Blackmail is My Life & If You Were Young: Rage

Year: 1968. Running time: 89 minutes. Color. Directed by Kinji Fukasaku. Starring Hiroki Matsukata. Aspect ratio: 2.35:1. In Japanese with optional English subtitles. Mono. DVD release by Home Vision Entertainment.

Year: 1970. Running time: 89 minutes. Color. Directed by Kinji Fukasaku. Aspect ratio: 2.35:1. In Japanese with optional English subtitles. Mono. DVD release by Home Vision Entertainment.

Review by Derek Hill

When the Japanese film director Kinji Fukasaku died in 2003, he left a body of work -- much of it unseen outside of his native country -- that is sure to puzzle new fans as much as it will reward the adventurous. Regardless of genre (and Fukasaku dabbled in and mastered many genres), his films, which brim with stylistic experimentation and pointed social commentary, are magnificent bursts of violent energy, and most of all, his films are always entertaining.

Largely forgotten or deliberately ignored by mainstream critics in this country -- if they mention him at all it's only for his delirious camp fest Black Lizard or for his co-directing work in Tora! Tora! Tora! -- Fukasaku's films have thankfully seen an upshot in exposure the last few years on the art house circuit, no doubt due to the controversy and box-office success of his rabid Lord of the Flies-on-crystal-meth science-fiction shocker Battle Royale (2000), which is a brilliant teenage daydream played out as a bloodbath, and even more amazing is the knowledge that Battle Royale was made by a 70-year-old man. But these films represent only the tip of the samurai blade in regards to the numerous excellent productions that Fukasaku made over his five decades of filmmaking.

Home Vision Entertainment has recently released two of Fukasaku's more obscure films (at least for those of us in the West) on DVD, and oh, what a treat they are.

First up is Blackmail Is My Life (1968), a wild and bitterly ironic crime tale about a low-life criminal, Shun (Hiroki Matsukata), who harbors big dreams of rising up through the ranks of the underworld so that he can do what any other healthy ambitious young punk dreams of doing -- shagging, eating, and drinking the nights away. With his two misfit cohorts, Shun begins to blackmail respectable (and some not-so-respectable) men with compromising photos in an attempt to make big bucks. But when Shun and company run afoul of the local Yakuza bosses, their low-impact thievery takes on rather dire consequences for all involved.

Although Blackmail is not as frenetic or savagely hard-boiled as many of his 1970s-era crime masterpieces, the film is nevertheless a great place to start for someone unsure of exactly where to begin. At times, the film's cinematic playfulness is reminiscent of the French New Wave films from the 1960s, as we watch this ragtag band of criminals attempt to make something of themselves amongst a stagnant sea of corporate salarymen and Yakuza sharks. But the film also contains the requisite melancholy, anarchic melodrama, and caustic wit that we eagerly crave from the director's best films, adding an emotional weight that is hard to shake off. A fine place to start indeed.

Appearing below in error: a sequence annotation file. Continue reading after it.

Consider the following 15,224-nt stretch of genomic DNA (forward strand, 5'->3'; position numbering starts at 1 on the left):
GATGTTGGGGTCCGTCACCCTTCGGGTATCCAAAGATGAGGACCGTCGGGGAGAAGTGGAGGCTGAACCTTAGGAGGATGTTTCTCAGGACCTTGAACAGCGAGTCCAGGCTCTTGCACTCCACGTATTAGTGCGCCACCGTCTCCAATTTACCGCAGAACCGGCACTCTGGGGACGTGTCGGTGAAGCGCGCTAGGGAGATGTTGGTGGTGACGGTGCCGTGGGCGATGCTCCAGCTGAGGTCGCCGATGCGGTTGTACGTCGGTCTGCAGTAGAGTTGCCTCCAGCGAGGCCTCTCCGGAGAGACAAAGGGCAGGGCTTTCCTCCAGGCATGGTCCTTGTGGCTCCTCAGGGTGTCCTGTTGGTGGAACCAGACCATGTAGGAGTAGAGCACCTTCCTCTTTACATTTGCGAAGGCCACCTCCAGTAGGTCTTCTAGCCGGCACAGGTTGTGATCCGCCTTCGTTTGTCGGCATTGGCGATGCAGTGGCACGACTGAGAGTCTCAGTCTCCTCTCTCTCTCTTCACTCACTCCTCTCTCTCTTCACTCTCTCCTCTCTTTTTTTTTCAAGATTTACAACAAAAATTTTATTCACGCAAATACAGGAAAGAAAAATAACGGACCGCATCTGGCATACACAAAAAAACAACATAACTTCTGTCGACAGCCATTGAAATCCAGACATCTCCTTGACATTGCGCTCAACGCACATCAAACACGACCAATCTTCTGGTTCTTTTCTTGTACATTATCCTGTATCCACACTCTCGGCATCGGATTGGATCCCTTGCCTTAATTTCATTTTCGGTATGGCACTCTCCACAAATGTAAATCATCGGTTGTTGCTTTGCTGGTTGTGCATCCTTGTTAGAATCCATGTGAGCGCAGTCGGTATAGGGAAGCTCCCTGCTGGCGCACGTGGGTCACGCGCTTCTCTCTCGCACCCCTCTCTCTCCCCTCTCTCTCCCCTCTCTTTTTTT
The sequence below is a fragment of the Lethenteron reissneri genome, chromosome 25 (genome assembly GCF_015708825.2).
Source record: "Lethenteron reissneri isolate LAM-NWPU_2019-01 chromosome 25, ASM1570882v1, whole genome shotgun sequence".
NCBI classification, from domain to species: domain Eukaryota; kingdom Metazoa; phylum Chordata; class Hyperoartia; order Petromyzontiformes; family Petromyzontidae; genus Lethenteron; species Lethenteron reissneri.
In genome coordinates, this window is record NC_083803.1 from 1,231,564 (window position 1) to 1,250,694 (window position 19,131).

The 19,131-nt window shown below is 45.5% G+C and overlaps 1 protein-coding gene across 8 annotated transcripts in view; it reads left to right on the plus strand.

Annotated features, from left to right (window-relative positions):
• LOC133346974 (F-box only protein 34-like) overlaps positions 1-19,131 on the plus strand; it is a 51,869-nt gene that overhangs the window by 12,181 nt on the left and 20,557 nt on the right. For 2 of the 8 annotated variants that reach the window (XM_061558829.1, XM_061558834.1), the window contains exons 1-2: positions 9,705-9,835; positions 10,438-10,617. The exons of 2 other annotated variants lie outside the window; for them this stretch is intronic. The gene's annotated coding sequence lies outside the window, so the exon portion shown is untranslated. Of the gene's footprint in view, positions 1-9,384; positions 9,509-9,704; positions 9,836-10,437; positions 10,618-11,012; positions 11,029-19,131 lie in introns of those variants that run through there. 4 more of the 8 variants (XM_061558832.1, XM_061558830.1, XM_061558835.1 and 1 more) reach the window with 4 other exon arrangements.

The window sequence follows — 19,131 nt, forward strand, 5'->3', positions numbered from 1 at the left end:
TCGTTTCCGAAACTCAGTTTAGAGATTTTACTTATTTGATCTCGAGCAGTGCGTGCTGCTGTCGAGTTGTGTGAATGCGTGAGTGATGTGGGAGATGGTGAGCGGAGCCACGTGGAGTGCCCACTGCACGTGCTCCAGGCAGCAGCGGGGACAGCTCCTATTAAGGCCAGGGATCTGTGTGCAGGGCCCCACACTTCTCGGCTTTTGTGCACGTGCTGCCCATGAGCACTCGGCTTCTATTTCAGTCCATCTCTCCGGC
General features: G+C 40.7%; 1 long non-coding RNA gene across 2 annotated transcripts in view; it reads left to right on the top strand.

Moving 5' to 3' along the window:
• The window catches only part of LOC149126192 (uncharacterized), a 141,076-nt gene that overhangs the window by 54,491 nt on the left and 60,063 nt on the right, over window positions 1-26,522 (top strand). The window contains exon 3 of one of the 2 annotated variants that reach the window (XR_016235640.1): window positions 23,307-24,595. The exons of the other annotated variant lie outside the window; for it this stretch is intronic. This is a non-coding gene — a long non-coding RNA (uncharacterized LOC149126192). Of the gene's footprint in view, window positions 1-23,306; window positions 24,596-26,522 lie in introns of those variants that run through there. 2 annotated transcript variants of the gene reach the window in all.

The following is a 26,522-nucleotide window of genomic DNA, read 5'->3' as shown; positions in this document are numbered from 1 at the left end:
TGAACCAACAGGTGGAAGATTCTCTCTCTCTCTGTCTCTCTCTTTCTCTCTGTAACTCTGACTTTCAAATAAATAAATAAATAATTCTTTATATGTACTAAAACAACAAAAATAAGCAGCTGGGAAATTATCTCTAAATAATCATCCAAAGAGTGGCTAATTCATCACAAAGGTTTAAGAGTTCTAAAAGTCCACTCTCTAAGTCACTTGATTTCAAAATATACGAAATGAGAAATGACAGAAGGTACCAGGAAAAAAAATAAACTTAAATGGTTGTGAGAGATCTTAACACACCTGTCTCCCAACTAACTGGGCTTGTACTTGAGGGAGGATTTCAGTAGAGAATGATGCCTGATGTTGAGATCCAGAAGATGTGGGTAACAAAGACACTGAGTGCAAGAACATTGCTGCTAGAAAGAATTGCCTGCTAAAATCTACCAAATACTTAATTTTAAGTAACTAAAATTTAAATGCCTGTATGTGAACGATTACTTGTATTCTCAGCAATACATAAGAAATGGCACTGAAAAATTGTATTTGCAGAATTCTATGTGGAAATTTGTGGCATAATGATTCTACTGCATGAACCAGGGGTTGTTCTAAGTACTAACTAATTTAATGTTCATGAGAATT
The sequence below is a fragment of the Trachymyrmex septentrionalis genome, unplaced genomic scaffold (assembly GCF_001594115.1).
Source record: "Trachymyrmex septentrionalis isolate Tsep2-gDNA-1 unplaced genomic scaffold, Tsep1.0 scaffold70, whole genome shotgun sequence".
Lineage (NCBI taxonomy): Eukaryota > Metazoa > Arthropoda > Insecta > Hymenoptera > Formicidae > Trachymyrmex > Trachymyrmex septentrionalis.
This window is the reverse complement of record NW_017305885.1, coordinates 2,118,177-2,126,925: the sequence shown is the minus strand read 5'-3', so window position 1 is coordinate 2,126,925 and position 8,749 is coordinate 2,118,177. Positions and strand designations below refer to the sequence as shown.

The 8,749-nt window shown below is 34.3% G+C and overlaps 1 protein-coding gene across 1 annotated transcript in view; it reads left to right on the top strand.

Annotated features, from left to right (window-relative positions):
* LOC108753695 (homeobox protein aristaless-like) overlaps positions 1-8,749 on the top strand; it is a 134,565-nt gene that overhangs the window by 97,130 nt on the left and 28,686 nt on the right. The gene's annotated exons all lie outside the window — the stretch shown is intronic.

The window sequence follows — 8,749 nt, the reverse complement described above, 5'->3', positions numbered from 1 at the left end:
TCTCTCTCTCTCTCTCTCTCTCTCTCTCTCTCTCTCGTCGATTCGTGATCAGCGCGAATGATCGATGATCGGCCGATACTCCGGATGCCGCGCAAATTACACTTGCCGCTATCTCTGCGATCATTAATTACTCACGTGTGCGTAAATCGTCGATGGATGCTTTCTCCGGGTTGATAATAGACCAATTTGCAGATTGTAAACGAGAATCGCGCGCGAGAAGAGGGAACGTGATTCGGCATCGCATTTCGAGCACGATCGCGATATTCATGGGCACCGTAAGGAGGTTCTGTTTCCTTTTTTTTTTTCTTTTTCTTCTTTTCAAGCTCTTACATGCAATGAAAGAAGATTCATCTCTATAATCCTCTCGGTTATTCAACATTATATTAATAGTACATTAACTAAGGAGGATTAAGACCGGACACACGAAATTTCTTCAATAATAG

If You Were Young: Rage is a stranger film to pin down. It is largely considered Fukasaku's most obscure film, and as Japanese film scholar Tom Mes mentions in his excellent liner notes for this DVD, Rage was thought to have been lost forever until a print was discovered in the late 1990s, gathering dust in a Shochiku studio vault. Atypical of his major work, Rage is nevertheless a splendid account of five displaced country youths attempting to make it in the big city. Filled with enough energy, ambition, and drive to make their lives meaningful and financially secure, the young men collectively purchase a dump truck and begin working as independent drivers hauling loads between construction sites. But their newfound dreams of prosperity and independence come at a cost far higher than any of them could imagine.

Rage is a brave film in many respects, especially in its critical examination of the then-blossoming Japanese economy. Played like a candy-colored neo-realist film, Fukasaku only slips up in the last third when his more melodramatic tendencies come rushing out, disturbing the delicate equilibrium of this more mature and vital work. It's not a big distraction, but it does unbalance the earnest power that comes earlier in the film. Luckily, what came before is so amazing and dynamic that such criticisms can be largely ignored. Perhaps with time, this peculiar entry in Fukasaku's long career will break free from the shadow of the more crowd-pleasing Yakuza films and take its place among the director's finest.

Two of the director's classic Yakuza films, Graveyard of Honor (absolutely one of the strangest and most unforgettable of all Fukasaku's films) and the groundbreaking Street Mobster, are also set to be released from HVE later this year.

Blackmail is My Life and If You Were Young: Rage are now available on DVD from Home Vision Entertainment in new high-definition digital transfers (2.35:1 aspect ratio) that have been enhanced for 16x9 televisions. Special features: interview with director Kukasaku and director filmography. Suggested retail price: $29.95. For more information, check out the Home Vision Web site.